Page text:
Published online by Cambridge University Press: 15 September 2022
Digital technology holds out considerable promise as a tool for speedy and cost-effective decision making in many areas in the public sector, yet it holds out challenges as well. In modern democracies, we expect public sector decision making to be accountable and fair. Parliament should play a key role in ensuring accountability and fairness in public sector decision making, not only through its role as legislator, in which it structures the rules to be applied and processes to be followed, but also in the role it plays in scrutinizing the conduct of the executive and civil service. In addition, courts and tribunals should serve as key mechanisms to ensure accountability and fairness. Policy makers and public lawyers are only just beginning to think about how these traditional mechanisms may need to adapt to ensure accountability and fairness in the digital age.
This book makes an important contribution to that discussion. It provides three case studies of the use of automated decision making in the field of immigration in the United Kingdom. The case studies provide clear illustrations of the challenges that the digital age presents for existing mechanisms of accountability and fairness. The challenges are, perhaps, particularly acute in the field of immigration, the focus of this book, given that immigrants are not citizens, and have limited, if any, influence in democratic politics. Moreover, where immigration has become a contentious political issue, as it has in the UK, mechanisms to ensure fairness and accountability may be at risk of attenuation in the political process. Indeed, the case study on the EU (European Union) Settlement Scheme illustrates how other political issues may affect the design of suitable mechanisms of accountability. The question of whether a tribunal appeal would be afforded to aggrieved applicants under the scheme was an issue in the overall withdrawal negotiations, with the UK adopting the approach that if a withdrawal agreement was not reached with the EU, aggrieved applicants under the scheme would not be afforded a right of appeal to a tribunal. Because an agreement with the EU was reached, a right of appeal to a tribunal was afforded.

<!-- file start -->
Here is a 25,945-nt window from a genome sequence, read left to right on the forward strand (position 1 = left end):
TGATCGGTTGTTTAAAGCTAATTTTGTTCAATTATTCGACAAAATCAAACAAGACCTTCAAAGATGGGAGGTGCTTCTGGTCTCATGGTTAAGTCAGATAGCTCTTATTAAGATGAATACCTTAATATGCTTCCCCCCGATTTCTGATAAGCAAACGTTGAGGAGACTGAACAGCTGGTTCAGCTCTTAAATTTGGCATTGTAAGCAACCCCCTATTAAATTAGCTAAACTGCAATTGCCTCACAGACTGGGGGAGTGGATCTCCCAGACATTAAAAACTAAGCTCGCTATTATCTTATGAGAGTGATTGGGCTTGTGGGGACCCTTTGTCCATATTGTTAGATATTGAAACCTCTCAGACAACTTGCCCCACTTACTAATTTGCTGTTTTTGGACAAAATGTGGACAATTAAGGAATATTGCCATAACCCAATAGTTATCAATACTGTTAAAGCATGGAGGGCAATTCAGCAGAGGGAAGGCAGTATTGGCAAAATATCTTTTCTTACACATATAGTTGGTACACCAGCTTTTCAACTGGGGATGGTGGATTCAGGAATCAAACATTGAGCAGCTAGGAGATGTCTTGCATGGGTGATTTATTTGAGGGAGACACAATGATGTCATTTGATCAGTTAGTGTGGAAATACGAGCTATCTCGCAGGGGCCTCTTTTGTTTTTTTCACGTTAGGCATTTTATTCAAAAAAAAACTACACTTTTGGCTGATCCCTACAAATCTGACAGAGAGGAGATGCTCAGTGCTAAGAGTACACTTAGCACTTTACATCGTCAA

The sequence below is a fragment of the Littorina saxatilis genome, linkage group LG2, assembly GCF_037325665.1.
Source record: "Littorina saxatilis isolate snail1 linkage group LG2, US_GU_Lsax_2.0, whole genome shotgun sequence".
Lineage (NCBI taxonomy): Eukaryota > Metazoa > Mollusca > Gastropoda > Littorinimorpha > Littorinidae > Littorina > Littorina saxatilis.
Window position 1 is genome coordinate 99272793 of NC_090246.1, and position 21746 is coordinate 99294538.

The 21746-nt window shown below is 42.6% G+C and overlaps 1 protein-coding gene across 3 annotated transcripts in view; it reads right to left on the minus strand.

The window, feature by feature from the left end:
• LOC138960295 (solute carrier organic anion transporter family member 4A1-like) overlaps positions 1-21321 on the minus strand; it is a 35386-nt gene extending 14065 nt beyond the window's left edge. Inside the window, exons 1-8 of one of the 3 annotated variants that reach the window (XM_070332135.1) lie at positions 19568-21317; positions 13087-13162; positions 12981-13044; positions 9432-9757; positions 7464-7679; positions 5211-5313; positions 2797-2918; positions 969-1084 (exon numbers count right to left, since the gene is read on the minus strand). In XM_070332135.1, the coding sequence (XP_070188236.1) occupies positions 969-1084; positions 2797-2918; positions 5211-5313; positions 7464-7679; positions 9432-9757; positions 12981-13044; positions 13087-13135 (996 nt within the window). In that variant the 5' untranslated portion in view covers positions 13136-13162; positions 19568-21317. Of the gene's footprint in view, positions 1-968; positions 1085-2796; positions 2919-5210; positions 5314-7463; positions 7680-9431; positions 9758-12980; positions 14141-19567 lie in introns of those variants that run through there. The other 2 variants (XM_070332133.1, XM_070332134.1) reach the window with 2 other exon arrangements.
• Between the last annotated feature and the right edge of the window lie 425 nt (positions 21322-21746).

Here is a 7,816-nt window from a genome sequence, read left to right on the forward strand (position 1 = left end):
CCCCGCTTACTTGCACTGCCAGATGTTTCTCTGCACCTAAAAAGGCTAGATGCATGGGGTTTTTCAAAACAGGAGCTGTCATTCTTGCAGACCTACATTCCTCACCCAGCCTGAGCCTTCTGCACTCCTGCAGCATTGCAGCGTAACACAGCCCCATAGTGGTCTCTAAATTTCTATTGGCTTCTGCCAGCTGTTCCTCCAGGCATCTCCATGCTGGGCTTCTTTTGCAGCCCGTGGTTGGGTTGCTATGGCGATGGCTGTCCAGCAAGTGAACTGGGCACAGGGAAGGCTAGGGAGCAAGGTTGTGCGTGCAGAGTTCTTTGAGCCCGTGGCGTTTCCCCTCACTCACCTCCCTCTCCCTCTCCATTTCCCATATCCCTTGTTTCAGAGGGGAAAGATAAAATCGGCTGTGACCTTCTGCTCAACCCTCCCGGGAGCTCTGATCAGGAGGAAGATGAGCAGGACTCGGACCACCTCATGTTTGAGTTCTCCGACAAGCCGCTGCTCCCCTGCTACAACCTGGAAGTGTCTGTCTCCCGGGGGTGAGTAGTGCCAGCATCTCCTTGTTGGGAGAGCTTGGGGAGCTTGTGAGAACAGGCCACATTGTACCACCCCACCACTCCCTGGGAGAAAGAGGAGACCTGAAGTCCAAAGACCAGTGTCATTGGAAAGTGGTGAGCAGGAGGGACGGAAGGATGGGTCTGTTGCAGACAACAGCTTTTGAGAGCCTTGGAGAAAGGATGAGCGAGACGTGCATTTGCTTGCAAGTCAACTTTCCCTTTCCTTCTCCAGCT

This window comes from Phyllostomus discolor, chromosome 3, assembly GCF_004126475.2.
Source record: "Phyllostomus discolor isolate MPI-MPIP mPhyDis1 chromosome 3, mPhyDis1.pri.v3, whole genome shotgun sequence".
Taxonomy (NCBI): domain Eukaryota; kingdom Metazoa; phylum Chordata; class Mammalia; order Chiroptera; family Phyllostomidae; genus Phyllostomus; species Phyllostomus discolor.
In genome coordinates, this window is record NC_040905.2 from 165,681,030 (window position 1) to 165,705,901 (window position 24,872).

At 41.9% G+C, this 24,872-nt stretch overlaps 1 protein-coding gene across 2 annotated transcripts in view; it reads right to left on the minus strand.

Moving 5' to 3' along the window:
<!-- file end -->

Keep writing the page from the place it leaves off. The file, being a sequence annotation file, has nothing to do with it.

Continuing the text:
- Experiments in Automating Immigration Systems , pp. vii - xPublisher: Bristol University PressPrint publication year: 2022